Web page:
Previous studies focusing on amphetamine (AMPH), methamphetamine (METH) and methylphenidate (MPH) neurotoxicity have almost exclusively been conducted in rodents during the light cycle, which is when most rodents sleep. There are virtually no studies that have simultaneously compared the effects of these three stimulants on body temperature and also determined serum stimulant levels during exposure. The present study compared the effects of MPH, AMPH and METH treatment on body temperature and neurotoxicity during the waking (dark) cycle of the rat. This was done to more effectively replicate stimulant exposure in waking humans and to evaluate the relative risks of the three stimulants when taken inappropriately or non-therapeutically (e.g., abuse). Four subcutaneous injections (4×), at 2 h intervals, were used to administer each dose of the stimulants tested. Several equimolar doses for the three stimulants were chosen to produce plasma levels ranging from 3 times the highest therapeutic levels (no effect on body temperature) to those only attained by accidental overdose or intentional abuse in humans. Either 4×2.0 mg/kg AMPH or 4×2.2 mg/kg METH administered during the waking cycle resulted in peak serum levels of between 1.5 and 2.5 μM (4 to 5 times over maximum therapeutic levels of METH and AMPH) and produced lethal hyperthermia, 70% striatal dopamine depletions, and neurodegeneration in the cortex and thalamus. These results show that METH and AMPH are equipotent at producing lethal hyperthermia and neurotoxicity in laboratory animals during the wake cycle. Administration of either 4×2.2 or 4×3.3 mg/kg METH during the sleep cycle produced lower peak body temperatures, minimal dopamine depletions and little neurodegeneration. These findings indicate that administration of the stimulant during the waking cycle compared to sleep cycle may significantly increase the potency of amphetamines to produce hyperthermia, neurotoxicity and lethality. In contrast, body temperature during the waking cycle was only significantly elevated by MPH at 4×22 mg/kg, and the serum levels producing this effect were 2-fold (approximately 4.5 μM) greater on a molar basis than hyperthermic doses of AMPH and METH. Thus, AMPH and METH were equipotent on a mg/kg body weight basis at producing hyperthermia and neurotoxicity while MPH on a mg/kg body weight basis was approximately 10-fold less potent than AMPH and METH. However, the 10-fold lower potency was in large part due to lower plasma levels produced by MPH compared to either AMPH or METH.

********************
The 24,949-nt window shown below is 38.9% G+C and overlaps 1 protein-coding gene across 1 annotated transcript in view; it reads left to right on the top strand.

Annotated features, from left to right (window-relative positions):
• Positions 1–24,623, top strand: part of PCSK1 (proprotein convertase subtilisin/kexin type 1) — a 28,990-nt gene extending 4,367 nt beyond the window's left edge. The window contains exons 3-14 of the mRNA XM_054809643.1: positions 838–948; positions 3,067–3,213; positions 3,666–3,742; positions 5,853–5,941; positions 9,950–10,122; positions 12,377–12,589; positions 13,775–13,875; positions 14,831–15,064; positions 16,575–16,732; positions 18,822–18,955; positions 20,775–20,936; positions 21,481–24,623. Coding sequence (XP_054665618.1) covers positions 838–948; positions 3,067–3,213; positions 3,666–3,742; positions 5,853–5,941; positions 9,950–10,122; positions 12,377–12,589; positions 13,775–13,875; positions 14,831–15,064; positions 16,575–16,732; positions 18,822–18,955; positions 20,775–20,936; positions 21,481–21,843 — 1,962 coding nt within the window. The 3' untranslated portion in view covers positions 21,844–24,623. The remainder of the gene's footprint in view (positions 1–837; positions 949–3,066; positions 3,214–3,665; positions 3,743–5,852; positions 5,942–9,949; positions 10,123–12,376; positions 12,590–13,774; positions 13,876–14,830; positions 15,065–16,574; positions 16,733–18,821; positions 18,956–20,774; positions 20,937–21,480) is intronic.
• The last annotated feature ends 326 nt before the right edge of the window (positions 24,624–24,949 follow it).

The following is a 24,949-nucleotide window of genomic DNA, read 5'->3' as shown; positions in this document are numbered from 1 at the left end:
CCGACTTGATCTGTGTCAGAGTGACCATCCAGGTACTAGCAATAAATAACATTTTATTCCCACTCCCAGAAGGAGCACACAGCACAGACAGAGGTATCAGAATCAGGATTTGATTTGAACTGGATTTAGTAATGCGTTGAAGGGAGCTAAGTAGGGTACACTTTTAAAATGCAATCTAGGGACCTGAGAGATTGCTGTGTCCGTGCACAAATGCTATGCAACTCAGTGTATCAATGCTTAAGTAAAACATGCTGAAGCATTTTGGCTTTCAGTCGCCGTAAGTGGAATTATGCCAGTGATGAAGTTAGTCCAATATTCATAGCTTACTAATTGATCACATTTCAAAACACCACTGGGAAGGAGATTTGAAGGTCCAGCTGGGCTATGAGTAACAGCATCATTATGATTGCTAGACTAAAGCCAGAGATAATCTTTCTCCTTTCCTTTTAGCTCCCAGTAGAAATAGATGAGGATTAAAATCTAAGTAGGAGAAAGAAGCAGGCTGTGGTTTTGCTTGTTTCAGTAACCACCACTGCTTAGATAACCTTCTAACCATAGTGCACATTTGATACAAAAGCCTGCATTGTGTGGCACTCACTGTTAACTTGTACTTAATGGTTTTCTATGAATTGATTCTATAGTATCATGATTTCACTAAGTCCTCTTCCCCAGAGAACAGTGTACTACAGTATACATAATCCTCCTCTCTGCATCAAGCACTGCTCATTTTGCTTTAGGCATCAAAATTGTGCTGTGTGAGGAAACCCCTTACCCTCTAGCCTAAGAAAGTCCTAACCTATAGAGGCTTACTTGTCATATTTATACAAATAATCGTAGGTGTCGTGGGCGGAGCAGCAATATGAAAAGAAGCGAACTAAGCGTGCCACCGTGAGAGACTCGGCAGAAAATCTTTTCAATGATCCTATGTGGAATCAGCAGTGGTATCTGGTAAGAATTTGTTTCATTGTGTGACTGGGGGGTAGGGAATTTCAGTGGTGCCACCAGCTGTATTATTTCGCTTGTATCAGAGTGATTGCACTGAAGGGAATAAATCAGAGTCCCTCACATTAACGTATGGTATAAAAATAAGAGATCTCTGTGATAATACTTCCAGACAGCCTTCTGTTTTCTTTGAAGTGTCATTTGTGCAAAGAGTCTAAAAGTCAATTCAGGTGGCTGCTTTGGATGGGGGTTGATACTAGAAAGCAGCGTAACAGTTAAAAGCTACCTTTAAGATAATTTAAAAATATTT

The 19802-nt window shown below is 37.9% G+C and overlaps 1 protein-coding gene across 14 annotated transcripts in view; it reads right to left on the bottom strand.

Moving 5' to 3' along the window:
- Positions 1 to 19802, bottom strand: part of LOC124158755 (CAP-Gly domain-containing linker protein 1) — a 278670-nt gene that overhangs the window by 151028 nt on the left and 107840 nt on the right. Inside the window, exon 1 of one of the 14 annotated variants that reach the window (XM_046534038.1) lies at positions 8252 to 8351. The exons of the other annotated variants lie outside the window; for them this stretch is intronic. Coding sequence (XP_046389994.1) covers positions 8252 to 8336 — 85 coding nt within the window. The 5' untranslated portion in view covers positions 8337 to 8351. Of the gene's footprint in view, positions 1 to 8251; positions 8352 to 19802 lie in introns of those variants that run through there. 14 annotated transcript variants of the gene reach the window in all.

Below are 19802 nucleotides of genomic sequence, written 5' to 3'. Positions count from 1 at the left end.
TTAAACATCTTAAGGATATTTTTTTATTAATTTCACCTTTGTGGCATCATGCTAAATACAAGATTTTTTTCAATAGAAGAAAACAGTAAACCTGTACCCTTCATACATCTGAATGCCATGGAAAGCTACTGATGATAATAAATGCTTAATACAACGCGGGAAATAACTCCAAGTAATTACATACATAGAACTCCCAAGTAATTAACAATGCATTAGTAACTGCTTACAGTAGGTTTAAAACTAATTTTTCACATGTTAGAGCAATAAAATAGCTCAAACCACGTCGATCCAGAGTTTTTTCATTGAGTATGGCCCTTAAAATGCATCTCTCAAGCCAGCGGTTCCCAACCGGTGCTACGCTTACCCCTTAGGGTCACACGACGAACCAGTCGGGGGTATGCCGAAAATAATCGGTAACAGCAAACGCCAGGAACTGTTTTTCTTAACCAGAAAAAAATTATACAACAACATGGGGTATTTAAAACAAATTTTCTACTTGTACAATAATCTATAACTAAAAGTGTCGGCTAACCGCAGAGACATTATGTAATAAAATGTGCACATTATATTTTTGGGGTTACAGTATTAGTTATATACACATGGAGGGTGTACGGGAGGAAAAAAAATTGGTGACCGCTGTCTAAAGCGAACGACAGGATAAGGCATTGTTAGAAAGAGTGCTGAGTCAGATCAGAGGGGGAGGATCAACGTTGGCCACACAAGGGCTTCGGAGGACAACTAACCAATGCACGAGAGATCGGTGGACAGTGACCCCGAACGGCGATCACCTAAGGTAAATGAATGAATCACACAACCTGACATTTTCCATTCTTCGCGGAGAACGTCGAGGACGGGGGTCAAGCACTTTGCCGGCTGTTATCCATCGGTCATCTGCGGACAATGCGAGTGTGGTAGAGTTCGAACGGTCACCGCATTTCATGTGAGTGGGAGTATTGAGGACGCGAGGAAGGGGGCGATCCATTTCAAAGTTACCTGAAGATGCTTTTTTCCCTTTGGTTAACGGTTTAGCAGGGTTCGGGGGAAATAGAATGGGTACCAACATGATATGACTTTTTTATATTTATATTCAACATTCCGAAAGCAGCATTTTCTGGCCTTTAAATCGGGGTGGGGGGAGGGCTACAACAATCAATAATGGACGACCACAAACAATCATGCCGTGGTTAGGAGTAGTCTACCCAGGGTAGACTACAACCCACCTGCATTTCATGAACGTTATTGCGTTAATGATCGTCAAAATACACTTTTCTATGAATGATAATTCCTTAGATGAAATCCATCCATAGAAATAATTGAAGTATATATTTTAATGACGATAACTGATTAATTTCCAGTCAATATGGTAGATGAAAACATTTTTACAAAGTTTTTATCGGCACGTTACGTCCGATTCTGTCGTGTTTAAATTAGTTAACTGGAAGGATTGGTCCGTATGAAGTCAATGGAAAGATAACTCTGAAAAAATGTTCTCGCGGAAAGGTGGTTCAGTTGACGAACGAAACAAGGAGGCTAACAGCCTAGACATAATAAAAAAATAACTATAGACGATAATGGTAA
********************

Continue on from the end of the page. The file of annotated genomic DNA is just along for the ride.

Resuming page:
Published by Elsevier Inc.